Question: What is the Right to Try Act?
Answer: The Right to Try Act is a law that was passed by unanimous consent in the Senate, a large bipartisan majority, 267-149, in the House, and signed by President Trump in May 2018. The law permits patients with life threatening conditions the right to use investigational drugs as long as the drug has completed Phase 1 clinical trials and remains under investigation. The aim of the legislation is to allow dying patients access to investigational drugs they would otherwise not be able to access.
On the state level, Right to Try laws are already in place in 41 states and counting: Alabama, Alaska, Arizona, Arkansas, California, Colorado, Connecticut, Florida, Georgia, Idaho, Illinois, Indiana, Iowa, Kentucky, Louisiana, Maine, Maryland, Michigan, Minnesota, Mississippi, Missouri, Montana, Nebraska, Nevada, New Hampshire, North Carolina, North Dakota, Ohio, Oklahoma, Oregon, Pennsylvania, South Carolina, South Dakota, Tennessee, Texas, Utah, Virginia, Washington, West Virginia, Wisconsin, and Wyoming.
Question: Who qualifies under the Right to Try Act?
Answer: To be eligible under the Right to Try Act, a patient must meet the following conditions:
- Be diagnosed with a life-threatening disease or condition
- Have exhausted approved treatment options
- Be unable to participate in a clinical trial involving the eligible investigational drug, as certified by a doctor, who is in good standing with her licensing organization and will not be compensated directly by the manufacturer for so certifying; and
- Give written informed consent regarding the risks associated with taking the investigational treatment.
Question: What is a life-threatening disease or condition?
Answer: Federal law defines a life-threatening disease or condition as: “Diseases or conditions where the likelihood of death is high unless the course of the disease is interrupted” (21 CFR 312.81).
Question: What drugs or treatments qualify for Right to Try?
Answer: The treatments available under the law must meet the following conditions:
- Have completed an FDA-approved Phase 1 clinical trial;
- Be in an active clinical trial intended to form the basis of an application for approval or be the subject of an application for approval that has been filed with the FDA; and
- Be in ongoing active development or production and not discontinued by the manufacturer or placed on clinical hold.
Question: What is psilocybin?
Answer: Psilocybin (sy-lə-SY-bin) is a naturally occurring psychedelic, prodrug compound produced by more than 200 species of fungi. Laboratory-produced psilocybin has completed Phase 1 and Phase 2 clinical trials and remains under investigation. Psilocybin was designated a “breakthrough therapy” by the FDA and shows promise to be an approved drug when clinical trials are complete.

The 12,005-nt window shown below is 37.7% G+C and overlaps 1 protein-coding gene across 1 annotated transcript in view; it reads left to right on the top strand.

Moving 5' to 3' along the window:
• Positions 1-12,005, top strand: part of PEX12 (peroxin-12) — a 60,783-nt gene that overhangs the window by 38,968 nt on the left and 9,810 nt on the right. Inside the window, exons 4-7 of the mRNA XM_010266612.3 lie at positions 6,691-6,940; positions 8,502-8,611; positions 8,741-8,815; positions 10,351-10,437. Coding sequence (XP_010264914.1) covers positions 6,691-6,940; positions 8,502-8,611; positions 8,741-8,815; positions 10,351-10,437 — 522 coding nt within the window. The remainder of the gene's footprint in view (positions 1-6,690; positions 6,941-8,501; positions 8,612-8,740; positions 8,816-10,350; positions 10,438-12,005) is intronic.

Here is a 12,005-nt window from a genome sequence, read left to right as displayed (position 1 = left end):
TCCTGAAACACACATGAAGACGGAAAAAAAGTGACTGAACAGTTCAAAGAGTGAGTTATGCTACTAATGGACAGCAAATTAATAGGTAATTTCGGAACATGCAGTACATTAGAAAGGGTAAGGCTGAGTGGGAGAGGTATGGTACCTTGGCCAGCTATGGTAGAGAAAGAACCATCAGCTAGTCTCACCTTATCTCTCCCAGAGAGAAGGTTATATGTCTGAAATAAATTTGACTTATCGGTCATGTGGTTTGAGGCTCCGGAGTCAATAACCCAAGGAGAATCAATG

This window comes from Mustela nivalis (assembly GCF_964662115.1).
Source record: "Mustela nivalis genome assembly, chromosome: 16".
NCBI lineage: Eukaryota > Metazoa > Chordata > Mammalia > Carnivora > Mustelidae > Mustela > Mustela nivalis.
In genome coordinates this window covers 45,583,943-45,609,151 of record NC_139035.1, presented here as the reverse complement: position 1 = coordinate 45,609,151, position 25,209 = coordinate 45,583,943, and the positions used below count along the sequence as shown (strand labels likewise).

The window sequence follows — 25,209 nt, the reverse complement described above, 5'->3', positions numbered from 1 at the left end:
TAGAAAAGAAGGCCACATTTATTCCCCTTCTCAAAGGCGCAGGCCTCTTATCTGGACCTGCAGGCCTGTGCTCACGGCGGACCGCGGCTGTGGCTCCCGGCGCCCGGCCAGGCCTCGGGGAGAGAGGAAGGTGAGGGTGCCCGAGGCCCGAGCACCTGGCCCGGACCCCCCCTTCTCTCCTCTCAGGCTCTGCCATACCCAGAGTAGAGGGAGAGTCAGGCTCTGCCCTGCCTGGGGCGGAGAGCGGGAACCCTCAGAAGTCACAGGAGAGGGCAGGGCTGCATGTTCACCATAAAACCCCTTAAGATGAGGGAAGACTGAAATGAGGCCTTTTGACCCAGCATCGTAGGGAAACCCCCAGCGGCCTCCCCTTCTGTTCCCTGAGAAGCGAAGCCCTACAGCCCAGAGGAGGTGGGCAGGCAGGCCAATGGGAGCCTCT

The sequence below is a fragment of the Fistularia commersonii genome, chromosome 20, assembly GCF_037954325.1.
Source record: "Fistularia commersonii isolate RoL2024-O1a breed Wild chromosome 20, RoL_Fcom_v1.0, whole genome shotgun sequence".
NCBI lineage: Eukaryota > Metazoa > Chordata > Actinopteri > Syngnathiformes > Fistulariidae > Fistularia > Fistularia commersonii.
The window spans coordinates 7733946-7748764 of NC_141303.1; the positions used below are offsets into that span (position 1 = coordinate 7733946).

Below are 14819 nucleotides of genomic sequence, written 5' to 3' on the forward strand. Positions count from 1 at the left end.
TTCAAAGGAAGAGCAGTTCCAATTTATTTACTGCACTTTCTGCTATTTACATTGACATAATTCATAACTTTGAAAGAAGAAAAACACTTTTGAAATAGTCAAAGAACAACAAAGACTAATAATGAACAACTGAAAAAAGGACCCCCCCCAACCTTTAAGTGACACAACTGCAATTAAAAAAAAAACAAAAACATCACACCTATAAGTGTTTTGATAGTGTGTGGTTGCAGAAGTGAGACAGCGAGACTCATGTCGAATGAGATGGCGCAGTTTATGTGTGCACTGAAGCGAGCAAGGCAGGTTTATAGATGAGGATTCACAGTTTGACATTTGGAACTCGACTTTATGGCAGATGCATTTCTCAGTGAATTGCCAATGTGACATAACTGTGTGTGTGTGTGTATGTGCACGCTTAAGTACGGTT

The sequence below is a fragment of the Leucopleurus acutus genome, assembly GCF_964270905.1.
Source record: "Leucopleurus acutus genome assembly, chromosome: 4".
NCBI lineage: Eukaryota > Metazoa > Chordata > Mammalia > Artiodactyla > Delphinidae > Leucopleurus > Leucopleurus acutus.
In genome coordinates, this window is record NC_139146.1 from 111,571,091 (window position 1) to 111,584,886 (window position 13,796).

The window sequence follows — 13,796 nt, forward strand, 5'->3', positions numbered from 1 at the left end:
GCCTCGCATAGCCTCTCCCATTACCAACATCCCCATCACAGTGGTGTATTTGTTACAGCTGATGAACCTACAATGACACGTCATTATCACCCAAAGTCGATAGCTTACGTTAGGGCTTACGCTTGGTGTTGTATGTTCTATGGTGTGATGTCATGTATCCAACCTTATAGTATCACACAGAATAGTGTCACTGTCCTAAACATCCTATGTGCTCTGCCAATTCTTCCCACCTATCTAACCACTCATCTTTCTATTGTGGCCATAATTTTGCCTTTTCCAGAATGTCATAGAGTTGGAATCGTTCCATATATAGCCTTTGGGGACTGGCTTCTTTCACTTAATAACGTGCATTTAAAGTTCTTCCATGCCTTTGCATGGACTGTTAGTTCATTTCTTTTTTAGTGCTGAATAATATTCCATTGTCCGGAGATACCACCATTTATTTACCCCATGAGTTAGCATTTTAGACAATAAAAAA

Question: Why should terminally ill individuals have the Right to Try Psilocybin?
Answer: The Right to Try Psilocybin (RTTP) should be available to all dying patients. Extensive research has shown that psilocybin can bring “immediate, substantial, and sustained improvements in anxiety and depression; decreased demoralization and hopelessness, improved spiritual well-being, increased quality of life.“
Question: Why did advocates engage in civil disobedience at the Drug Enforcement Administration HQ?
Answer: The Drug Enforcement Administration (DEA) is preventing terminally ill patients from legally accessing psilocybin. The administration incorrectly asserts that the Controlled Substances Act, which scheduled psilocybin in the most restrictive category, prevents dying patients from accessing the drug even though it qualifies under the Right to Try Act. RTTP advocates have submitted both a petition to reschedule psilocybin off of Schedule I on Feb. 2, 2022 and a request the agency grant a waiver for RTT access on Feb 10. The DEA has not responded to either the petition or the request. RTTP advocates are demanding the DEA stop their delays and believe the best way to make the agency comply is come to their front door.
Question: Who else supports the Right to Try Psilocybin?
Answer: In the winter of 2022, U.S. Representatives Earl Blumenauer (D, Oregon), Rashida Tlaib (D, Michigan), Don Bacon (R, Nebraska), Dean Phillips (D, Minnesota), Madeleine Dean (D, Pennsylvania) Sheila Jackson Lee (D, Texas), and Andy Biggs (R, Arizona), who serves as chairman of the House Freedom Caucus, all signed on to a letter to the DEA asking the agency to allow RTT access to psilocybin. In 2021, the Attorneys General from Washington, Arizona, Delaware, Illinois, Michigan, Minnesota, Ohio, Oregon, and the District of Columbia signed on to an amicus brief in support of RTT access.
Some of these questions and answers were adapted from the Goldwater Institute’s RightToTry.org website. The Goldwater Institute has worked tirelessly to pass RTT legislation across the United States and deserves full credit for their effort to help dying citizens.